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Artist: Wire

Album: Read & Burn 03

Label: Pink Flag

Review date: Dec. 3, 2007


Wire - "Our Time" (Read & Burn 03)


Wire, the band, stops, starts and takes different directions without warning, just as they do with their music. They quit first in 1981, then reformed five years later. At that time, bands like Big Black were reconfiguring Wire's pulsing guitar tones and fragmented lyrics to distinguish themselves from the hardcore scene. Wire was more interested in electronic pulses, though, and proceeded to put out their calmest and most melodic music. It was punctuated with cantankerous moments, but fit surprisingly well with late-era synth pop. Some singles received good amount alternative radio airplay, sounding just fine next to Depeche Mode. When they showed up in the early part of the aughts, underground rock was undergoing a full-blown love affair with the clipped aesthetic of their first incarnation. The Read & Burn EPs that emerged had Wire playing tight, furiously mechanical rock. They were loud again, but didn't do much to evoke the off-kilter sounds that so many young bands were borrowing.

Had they reconvened at the height of Britpop or in the midst of Electroclash remixing, it would have seemed timely, too. It seems there's always a segment of the music scene working over a segment of Wire’s catalog. After the full-length Send five years ago, it seemed like their third iteration was finished. But this EP presents itself as part of the same series, even if it sounds more like the missing record between 154 and The Ideal Copy.

The opener is a 10-minute argument between their two modes – warm circuits and cold guitars. Electronic washes flow back and forth, and Graham Lewis, sounding like a senior BBC news reader, recites Nordine-like word jazz. Each schizophrenic set of images ends with the music swelling and Colin Newman's nagging vocals taking over as the drums kick in. He brings it pogoing back to the electronics, and the cycle starts again. Both sections have the refrain "23 years too late," which, oddly enough, lands us in 1984, the first gap in their history, another bit of the recursive joking that's guided their music from the start.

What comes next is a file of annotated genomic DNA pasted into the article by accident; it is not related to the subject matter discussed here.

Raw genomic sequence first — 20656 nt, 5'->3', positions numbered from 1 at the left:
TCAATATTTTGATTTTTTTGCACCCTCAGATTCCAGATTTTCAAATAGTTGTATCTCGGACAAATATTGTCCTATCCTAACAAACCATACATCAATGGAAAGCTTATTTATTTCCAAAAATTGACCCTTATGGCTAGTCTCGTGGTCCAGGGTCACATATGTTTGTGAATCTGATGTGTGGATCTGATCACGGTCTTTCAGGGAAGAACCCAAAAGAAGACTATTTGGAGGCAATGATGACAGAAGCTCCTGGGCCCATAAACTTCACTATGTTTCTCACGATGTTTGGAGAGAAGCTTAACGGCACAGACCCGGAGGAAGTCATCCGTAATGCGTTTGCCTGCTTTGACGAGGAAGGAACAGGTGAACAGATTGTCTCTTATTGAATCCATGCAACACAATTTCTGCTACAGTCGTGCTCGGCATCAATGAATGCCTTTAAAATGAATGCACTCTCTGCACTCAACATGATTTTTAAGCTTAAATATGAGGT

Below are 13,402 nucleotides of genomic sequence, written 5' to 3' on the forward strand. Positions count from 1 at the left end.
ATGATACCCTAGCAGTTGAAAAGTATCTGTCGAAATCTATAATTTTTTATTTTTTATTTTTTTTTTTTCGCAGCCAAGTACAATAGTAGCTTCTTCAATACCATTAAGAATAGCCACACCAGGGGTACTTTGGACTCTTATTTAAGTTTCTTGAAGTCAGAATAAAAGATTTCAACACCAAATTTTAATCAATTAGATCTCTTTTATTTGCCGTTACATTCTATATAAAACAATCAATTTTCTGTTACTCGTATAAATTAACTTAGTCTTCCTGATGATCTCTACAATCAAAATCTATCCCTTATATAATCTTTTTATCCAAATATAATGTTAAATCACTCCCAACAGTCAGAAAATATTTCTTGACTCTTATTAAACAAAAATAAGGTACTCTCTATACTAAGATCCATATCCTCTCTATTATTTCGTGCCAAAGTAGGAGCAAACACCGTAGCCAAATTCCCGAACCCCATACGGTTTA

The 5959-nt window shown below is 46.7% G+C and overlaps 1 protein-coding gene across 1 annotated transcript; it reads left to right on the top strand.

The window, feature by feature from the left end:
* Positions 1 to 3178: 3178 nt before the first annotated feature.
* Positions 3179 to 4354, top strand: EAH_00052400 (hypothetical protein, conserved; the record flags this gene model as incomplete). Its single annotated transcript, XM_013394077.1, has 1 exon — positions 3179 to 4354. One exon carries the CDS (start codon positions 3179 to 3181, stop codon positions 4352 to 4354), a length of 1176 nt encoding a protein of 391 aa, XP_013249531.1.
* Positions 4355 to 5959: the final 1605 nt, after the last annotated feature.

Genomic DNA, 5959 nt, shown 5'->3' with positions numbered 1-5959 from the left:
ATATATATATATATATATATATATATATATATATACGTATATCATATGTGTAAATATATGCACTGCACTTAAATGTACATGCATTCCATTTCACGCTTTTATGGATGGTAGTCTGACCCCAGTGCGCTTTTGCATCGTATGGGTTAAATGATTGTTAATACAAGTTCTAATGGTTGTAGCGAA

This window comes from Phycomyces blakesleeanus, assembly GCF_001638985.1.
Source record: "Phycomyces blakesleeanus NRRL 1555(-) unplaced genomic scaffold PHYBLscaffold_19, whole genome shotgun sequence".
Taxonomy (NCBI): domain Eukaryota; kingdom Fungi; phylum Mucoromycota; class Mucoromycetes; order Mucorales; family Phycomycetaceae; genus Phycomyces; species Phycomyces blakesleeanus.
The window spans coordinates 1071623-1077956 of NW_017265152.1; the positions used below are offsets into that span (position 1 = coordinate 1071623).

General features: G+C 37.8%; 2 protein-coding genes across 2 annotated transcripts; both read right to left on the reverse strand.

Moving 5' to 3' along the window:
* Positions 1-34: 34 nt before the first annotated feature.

The rest of the set leans closer to their ’80s pop, pairing abstract lyrics and trance-like repetition with accessible musical textures. There's lots of chiming guitars. Newman sings as much as he barks. This time around, the production is more restrained, and the vocal delivery is altogether less fruity – which is an improvement, 'cause the ’80s records, driven by overly crisp drums and soaked in digital chorus and flange, sounded dated even when they came out. For all the pretty guitar and keyboard tones, these tracks have a tension to them. By layering very simple figures they get a big sound without ever being theatrical. Wire has always come across as conceptual artists using music as the medium for their explorations, yet their method can be surprisingly good at creating approachable, tuneful work. When they want to, at least. The four songs on Read and Burn 3 are dissimilar enough that it's hard to guess what the forthcoming full-length album might be like.

It's also notable that the downloadable version of this record is only available through an online store Newman runs, and they're selling it as unrestricted mp3 files. A lot of their back catalog is available the same way, though the first three albums are only available in physical formats. Wire, as always, seems to be both current and disengaged from the times. Their output is evenly split between sketchbook-like EPs and more crafted albums. Trim away any release, including this one, and the picture of the band becomes incomplete.

By Ben Donnelly

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